Facts missing from case against street sweeper


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I am the former wife of "Butch" Diederich, the street sweeper who was terminated from the village in 2002 and I, alone, am the legal owner of the residence where the work was done.

When Village Manager Carl Swenson gave a speech at a recent board meeting, he stated several things that weren't true and omitted some very important facts. First of all, Butch was terminated three years ago, not four. We have not taken this to three boards already. The first trustee we ever spoke to about this was Bob Milstein. Butch also didn't go to the paper with his story. The Journal called Butch and asked for an interview.

The main fact Mr. Swenson omitted was that Butch had a local contractor who was going to do the water service on my house. Butch went to the head of the Water Department and asked him when the village could do its part. The department head took Butch to the crew-chief to find out about scheduling. Butch was told mid-June. Butch said he would let the contractor know. In front of a witness, the department head said to Butch, "You didn't need a plumber, you're an employee; we take care of our own." Butch asked if this was OK and the director said he would take care of everything. The job kept getting pushed off, and wasn't done until Sept. 12, the day after "9/11," but Butch had nothing to do with the scheduling and didn't know two top men from the department were trapped out of town.

The day the water service was installed, Butch asked his supervisor if he could leave early as the Water Department was putting in the new service. During that day, several employees from different departments stopped by the house, and no one ever said a word about this being wrong.

Five months later the police knocked on my door. They asked who put in the water service. Butch told them the Water Department did and he explained how it came about. Butch didn't lie to the police or try to cover anything up because at this time he didn't know what he had done was wrong. During the course of the conversation, the police explained that this was wrong and asked us how much we paid for the job. We told them nothing and offered to let them go through our bank records to prove it.

At this point, one detective said, "You mean this was really nothing more than a favor?" Butch said he never thought of it as a favor since the department head said this was done for employees. The police again explained the department head was wrong, and we shouldn't have listened to him.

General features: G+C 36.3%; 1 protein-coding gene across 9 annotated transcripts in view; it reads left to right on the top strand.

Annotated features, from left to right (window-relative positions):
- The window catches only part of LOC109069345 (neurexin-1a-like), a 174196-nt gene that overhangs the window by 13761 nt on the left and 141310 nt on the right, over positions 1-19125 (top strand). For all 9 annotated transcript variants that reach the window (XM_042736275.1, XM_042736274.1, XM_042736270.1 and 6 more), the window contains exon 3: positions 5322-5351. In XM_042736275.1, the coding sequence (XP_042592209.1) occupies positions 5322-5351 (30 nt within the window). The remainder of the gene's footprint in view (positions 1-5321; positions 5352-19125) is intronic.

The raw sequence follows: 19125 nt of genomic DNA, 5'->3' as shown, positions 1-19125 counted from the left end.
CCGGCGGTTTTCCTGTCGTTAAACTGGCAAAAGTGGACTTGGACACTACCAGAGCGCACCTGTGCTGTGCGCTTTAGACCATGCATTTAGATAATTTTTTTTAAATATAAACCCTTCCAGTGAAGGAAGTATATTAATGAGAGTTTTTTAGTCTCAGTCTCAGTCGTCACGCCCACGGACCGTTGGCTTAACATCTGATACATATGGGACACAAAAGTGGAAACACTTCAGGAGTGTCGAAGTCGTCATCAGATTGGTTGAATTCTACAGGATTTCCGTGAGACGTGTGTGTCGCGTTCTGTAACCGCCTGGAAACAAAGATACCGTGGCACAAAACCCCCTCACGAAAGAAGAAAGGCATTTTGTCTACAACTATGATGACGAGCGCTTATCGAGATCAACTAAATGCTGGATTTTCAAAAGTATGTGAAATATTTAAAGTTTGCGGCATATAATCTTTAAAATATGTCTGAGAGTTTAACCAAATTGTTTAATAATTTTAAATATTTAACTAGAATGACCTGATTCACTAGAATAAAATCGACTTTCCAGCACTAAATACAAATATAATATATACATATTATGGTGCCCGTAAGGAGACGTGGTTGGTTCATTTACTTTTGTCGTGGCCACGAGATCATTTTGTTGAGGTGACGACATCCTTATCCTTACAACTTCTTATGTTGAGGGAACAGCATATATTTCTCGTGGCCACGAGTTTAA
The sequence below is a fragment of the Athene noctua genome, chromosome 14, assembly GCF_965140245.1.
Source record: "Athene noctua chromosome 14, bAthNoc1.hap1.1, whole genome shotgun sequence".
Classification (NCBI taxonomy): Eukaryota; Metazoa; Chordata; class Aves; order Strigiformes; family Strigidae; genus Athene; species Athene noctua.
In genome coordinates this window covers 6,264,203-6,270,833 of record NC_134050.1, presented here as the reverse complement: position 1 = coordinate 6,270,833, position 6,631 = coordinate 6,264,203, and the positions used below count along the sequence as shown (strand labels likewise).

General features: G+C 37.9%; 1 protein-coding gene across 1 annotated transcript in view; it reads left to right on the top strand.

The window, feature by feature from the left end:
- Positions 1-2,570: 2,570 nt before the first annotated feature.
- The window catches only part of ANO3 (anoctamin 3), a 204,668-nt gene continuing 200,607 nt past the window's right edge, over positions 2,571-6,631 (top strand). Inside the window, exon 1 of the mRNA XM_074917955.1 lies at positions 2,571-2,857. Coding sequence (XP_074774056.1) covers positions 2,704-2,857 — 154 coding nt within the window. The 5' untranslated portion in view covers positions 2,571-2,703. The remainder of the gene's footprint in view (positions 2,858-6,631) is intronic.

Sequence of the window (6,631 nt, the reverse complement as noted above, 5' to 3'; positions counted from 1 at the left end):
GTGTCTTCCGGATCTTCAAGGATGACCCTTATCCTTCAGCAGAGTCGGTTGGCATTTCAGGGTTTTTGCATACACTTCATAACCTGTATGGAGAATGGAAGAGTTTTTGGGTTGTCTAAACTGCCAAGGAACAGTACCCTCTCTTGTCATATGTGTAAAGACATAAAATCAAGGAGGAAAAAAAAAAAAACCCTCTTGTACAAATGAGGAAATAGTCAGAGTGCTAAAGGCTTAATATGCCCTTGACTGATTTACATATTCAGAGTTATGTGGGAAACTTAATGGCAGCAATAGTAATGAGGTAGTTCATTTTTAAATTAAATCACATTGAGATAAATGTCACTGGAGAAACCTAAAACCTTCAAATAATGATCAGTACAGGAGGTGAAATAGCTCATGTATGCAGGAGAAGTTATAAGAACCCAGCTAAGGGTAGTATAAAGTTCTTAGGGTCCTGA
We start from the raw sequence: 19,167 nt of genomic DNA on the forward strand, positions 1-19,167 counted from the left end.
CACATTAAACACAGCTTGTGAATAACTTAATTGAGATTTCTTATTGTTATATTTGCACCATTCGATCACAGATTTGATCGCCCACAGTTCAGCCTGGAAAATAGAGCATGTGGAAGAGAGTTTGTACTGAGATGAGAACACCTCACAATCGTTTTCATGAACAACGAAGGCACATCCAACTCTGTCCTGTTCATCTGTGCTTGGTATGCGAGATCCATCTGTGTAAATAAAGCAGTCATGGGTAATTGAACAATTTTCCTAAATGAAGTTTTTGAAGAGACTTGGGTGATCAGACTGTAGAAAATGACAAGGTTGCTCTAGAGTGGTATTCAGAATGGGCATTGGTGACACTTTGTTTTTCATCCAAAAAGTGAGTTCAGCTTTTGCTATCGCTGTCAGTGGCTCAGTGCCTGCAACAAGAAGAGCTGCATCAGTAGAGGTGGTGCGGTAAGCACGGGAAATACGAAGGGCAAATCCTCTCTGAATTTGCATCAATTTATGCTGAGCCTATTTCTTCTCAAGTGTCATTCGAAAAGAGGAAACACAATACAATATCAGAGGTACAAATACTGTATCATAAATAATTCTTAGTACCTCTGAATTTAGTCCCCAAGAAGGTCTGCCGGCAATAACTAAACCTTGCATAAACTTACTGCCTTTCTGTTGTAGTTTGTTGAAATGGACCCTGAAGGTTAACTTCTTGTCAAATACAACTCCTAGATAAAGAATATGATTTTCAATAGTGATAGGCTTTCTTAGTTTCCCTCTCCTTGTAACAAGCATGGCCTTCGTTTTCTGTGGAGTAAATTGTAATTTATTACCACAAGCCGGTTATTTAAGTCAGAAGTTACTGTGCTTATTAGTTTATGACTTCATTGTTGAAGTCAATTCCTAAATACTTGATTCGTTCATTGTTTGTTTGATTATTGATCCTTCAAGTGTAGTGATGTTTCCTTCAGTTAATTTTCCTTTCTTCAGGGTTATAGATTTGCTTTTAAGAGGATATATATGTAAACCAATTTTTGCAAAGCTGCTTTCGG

As they were leaving, the commander said their recommendation was going to be a $500 restitution fine and a reprimand. After talking to the detectives, Butch understood what he did was wrong and after that night, he admitted it was wrong. And yes, he did say he was sorry, and he truly was.

Butch was terminated for not having a licensed plumber, not having a permit and allowing the use of on-duty village personnel and equipment on a private residence. Being a union member, the union went through the grievance process. During this time, the union asked that Butch be allowed to make complete restitution as he didn't realize this was wrong at the time, but that was denied because the village said he should have known better.

A year later we saw an amended termination letter that the village sent the former crew-chief in the Water Department. In this letter, were several addresses that the crew-chief worked on, including mine, another employee's address and five residents who all had work done. It seems the crew-chief and the department head were running a side business and doing plumbing jobs for local residents, even though they weren't licensed plumbers.

Now, let's look at the other employee Mr. Swenson didn't talk about. This employee made a deal with the department head to do a side-job, to install in a new water service for an agreed upon price. No licensed plumber, no valid permit, on-duty personnel and equipment. Yet this other employee still has his job.

For years, Butch tried to get the union to ask to reopen his case and finally in April asked the village to reopen the case, based on evidence the village knew at the time of Butch's termination, that the union didn't know. The village's response was they would not reopen the case as there was nothing new in the materials the union sent. That was the whole point in the union's original letter; the village knew about the other employee, but the union didn't.

Mr. Swenson has contended that the two water service incidents are "different." While the circumstances may be different, the facts are the same: no licensed plumber, no valid permits, on-duty personnel and equipment. Both Butch and the other employee were blind-sided by the department head.

Mr. Swenson said tax dollars paid for the work on my house, but didn't tax dollars also pay for other employees' and residents' jobs?

Why is it, everyone else was given the benefit of the doubt, but Butch wasn't? None of the other employees are union employees. Maybe that's just a coincidence. Somehow the common link to the residents and the employees that had work done on their homes is the department head. Maybe that's why the Journal's editorial two weeks ago, stated that an investigation needs to be done.

Personally, Butch and I would welcome an outside independent investigator. We have nothing to hide. It appears the village does not want this to happen, but there are questions that need to be asked and answered. I have to ask myself "Why, what is the village afraid of"?

Donna Diederich
Oak Park

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